Please ensure Javascript is enabled for purposes of website accessibility
Home / Opinion Digests / Criminal Law / Driver’s conviction for Felony hit-and-run affirmed Ê

Driver’s conviction for Felony hit-and-run affirmed Ê

A driver who maintained that he believed he only hit a deer, but who actually hit and killed a person, had his conviction of felony hit and run affirmed.


At 7:00 a.m. on Aug. 4, 2016, Trooper Dustin Eggleston was dispatched to investigate a potential fatal hit and run accident. Police were able to determine that the parts came from a red Ford F-250 pickup truck manufactured between 1999 and 2006. A “be-on-the-lookout” was issued for such a vehicle, and media reports were aired starting between 9:30 and 10:00 a.m.

Appellant called the police to report that he had been driving his F-250 on that stretch of road the night before and had hit a deer on his way home. Appellant testified that he stopped his vehicle, left it running and walked back along the road, beyond the back of his truck using his cellphone screen to illuminate his path as he “look[ed] to see if there was something laying in the road . . . .” Not seeing a deer, he called his wife back to inform her he was coming home.

Appellant’s wife corroborated that he had called her shortly after 10:00 p.m., relaying that he had hit a deer and that about five minutes later, he called her again to tell her that she did not need to come get him.

During his testimony, appellant asserted that “he never saw anything.” Defense counsel asked, “At any point after you heard this thump and struck something . . . did it occur to you that you might have hit a person?” Appellant responded, “No, sir.”

In the trial court, appellant challenged the sufficiency of the evidence. The trial court rejected appellant’s argument and found him guilty as charged.


Appellant correctly argues that, to be guilty of felony hit and run, the commonwealth had to prove he had actual knowledge of the accident itself and that he had at least constructive knowledge that an injury or death resulted from the accident. Appellant alleges that the commonwealth’s evidence did not support a conclusion that he had “actual or constructive knowledge that a person was injured” in the accident. Accordingly, his appeal turns on whether any rational factfinder could have concluded from the evidence that a reasonable person in these circumstances should have known that the accident caused injury or death.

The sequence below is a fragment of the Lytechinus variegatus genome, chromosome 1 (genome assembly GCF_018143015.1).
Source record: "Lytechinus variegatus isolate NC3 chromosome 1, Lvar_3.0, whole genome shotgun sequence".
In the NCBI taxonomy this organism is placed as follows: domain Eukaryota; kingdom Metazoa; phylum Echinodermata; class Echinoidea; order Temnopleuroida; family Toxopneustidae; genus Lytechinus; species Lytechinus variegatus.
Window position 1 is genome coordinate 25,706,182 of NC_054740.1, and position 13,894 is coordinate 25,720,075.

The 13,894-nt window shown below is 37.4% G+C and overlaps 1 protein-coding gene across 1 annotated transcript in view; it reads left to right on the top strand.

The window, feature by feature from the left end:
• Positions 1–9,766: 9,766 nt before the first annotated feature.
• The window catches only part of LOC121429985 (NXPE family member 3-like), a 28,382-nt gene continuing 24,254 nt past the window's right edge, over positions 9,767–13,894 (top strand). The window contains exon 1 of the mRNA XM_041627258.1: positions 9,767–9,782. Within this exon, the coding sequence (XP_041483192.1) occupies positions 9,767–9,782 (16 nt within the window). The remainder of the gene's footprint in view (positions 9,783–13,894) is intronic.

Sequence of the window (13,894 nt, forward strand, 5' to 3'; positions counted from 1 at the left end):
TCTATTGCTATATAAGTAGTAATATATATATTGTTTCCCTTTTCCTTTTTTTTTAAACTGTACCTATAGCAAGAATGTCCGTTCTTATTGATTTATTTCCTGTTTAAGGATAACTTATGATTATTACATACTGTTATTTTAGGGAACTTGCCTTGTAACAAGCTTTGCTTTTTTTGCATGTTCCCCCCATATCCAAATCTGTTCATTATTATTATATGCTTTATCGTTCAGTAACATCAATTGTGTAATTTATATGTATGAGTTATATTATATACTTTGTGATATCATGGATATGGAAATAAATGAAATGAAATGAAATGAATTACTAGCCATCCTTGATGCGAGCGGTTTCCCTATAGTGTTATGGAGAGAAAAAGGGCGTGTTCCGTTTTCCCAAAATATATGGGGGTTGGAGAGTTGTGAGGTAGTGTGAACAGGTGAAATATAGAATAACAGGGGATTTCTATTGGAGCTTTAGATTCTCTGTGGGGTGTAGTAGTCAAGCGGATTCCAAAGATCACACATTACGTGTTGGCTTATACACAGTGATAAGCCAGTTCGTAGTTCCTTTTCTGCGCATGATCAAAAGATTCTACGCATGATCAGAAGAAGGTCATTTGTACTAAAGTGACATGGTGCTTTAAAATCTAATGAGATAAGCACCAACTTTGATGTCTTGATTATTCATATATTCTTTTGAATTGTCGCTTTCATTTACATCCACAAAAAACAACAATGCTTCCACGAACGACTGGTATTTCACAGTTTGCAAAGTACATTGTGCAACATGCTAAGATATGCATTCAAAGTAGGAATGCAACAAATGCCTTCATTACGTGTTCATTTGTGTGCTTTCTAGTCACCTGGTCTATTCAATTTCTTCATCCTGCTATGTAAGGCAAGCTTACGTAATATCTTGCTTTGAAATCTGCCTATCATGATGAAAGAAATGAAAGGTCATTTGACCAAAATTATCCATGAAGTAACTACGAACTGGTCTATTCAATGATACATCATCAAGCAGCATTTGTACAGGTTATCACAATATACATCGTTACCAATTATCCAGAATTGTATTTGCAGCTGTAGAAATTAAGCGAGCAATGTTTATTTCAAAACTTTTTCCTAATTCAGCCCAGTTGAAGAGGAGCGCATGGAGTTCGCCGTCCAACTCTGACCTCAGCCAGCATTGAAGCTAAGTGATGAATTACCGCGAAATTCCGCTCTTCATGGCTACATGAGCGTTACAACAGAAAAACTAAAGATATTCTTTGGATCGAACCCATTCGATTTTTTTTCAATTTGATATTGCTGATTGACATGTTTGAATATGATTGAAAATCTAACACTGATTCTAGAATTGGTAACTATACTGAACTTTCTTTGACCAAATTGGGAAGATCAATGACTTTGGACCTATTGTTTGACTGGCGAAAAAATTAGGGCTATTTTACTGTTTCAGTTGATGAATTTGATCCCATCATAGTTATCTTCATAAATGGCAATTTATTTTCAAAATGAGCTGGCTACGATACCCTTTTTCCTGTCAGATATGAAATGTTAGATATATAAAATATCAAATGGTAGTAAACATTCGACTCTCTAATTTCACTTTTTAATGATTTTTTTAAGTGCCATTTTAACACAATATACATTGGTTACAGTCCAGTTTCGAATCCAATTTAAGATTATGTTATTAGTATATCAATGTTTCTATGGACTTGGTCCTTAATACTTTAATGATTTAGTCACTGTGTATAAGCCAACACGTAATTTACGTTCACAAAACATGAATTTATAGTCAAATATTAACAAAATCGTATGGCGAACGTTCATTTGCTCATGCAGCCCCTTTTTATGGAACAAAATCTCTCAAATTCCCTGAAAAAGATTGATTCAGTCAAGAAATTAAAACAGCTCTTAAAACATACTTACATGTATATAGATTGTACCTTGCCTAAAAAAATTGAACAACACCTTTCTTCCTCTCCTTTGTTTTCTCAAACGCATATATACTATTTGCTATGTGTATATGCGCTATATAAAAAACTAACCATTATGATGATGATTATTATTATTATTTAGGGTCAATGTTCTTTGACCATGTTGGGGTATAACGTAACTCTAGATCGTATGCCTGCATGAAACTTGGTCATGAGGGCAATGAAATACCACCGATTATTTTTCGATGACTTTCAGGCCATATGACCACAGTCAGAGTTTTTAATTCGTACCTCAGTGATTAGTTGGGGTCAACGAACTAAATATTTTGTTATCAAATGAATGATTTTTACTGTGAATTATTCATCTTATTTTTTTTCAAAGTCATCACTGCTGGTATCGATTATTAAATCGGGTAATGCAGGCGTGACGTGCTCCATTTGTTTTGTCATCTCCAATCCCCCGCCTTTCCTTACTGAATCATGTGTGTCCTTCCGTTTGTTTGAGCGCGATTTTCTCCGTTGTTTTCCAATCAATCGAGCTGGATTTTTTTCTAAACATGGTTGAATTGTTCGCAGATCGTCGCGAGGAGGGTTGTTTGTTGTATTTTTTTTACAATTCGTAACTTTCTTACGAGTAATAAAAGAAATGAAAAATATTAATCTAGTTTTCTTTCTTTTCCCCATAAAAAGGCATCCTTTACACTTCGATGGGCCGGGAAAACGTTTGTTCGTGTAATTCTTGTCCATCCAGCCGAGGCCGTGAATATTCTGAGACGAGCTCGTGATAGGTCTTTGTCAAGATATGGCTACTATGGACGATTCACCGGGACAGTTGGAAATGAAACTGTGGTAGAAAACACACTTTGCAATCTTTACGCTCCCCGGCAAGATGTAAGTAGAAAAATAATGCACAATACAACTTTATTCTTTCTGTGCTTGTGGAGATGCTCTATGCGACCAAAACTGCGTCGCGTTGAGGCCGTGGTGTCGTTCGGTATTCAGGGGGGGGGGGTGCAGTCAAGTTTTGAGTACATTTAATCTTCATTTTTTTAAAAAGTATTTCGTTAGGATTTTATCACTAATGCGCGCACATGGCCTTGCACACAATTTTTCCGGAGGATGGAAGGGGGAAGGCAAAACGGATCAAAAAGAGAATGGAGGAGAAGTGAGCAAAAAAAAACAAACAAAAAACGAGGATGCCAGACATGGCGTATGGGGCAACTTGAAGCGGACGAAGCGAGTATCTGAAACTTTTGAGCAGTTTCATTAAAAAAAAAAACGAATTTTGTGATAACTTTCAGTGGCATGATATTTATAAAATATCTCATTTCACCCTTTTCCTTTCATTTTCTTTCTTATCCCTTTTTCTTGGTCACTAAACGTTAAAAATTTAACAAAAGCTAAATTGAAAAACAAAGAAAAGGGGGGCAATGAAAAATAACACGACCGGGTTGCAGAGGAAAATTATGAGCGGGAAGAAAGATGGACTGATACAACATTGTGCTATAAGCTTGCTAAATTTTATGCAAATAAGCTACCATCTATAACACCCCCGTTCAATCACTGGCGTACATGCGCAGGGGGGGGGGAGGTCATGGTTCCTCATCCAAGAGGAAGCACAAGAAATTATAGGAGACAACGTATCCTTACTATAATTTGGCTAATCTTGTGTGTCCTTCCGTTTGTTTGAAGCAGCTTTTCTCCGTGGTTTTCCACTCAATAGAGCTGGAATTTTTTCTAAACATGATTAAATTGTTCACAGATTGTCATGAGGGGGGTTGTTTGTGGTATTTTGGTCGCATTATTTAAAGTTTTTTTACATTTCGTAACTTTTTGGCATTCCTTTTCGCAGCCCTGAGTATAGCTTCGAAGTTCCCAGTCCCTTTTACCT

Viewed in the light most favorable to the commonwealth, the evidence is sufficient to allow a rational factfinder to reach such a conclusion. Although it occurred on an unlighted road, appellant’s truck had working headlights. From the photographs of appellant’s truck, a rational factfinder could conclude that the impact occurred on the front, right-hand side of the truck and was not a glancing blow off to the side. The dent on the hood of the truck as well as the shattering of the bug deflector supports a conclusion that the decedent and/or his bike was lifted onto the hood of the truck, and thus, at least for a moment, would have been visible to a reasonable driver under the circumstances. Furthermore, physical evidence from the accident scene supports the conclusion that the truck pushed the bicycle 23.5 feet after the initial impact and pushed the decedent more than 100 feet after the initial impact, supporting a finding that a reasonable person would have recognized the likelihood of significant injury to a person under the circumstances.

Appellant argues that the commonwealth offered no direct evidence to contradict his testimony that he believed that he hit a deer, that he had no knowledge that a person was injured and that he conducted an investigation of the accident scene that did not reveal the existence of the decedent. According to appellant, this portion of his testimony, which was partially corroborated by his wife’s testimony, required the trial court to acquit him. We disagree. Although appellant’s testimony, if believed in its entirety, may provide a valid defense to the charge, the trial court was under no obligation to accept, in whole or in part, appellant’s testimony.


Price v. Commonwealth of Virginia, Record No. 1632-17-2, Feb. 19, 2019. CAV (Russell) from Nottoway Cir. Ct. (Cella). David B. Hargett for Appellant, Alice Anne Lloyd for Appellee. VLW No. 019-7-034, 10 pp. Unpublished.

VLW 019-7-034

Virginia Lawyers Weekly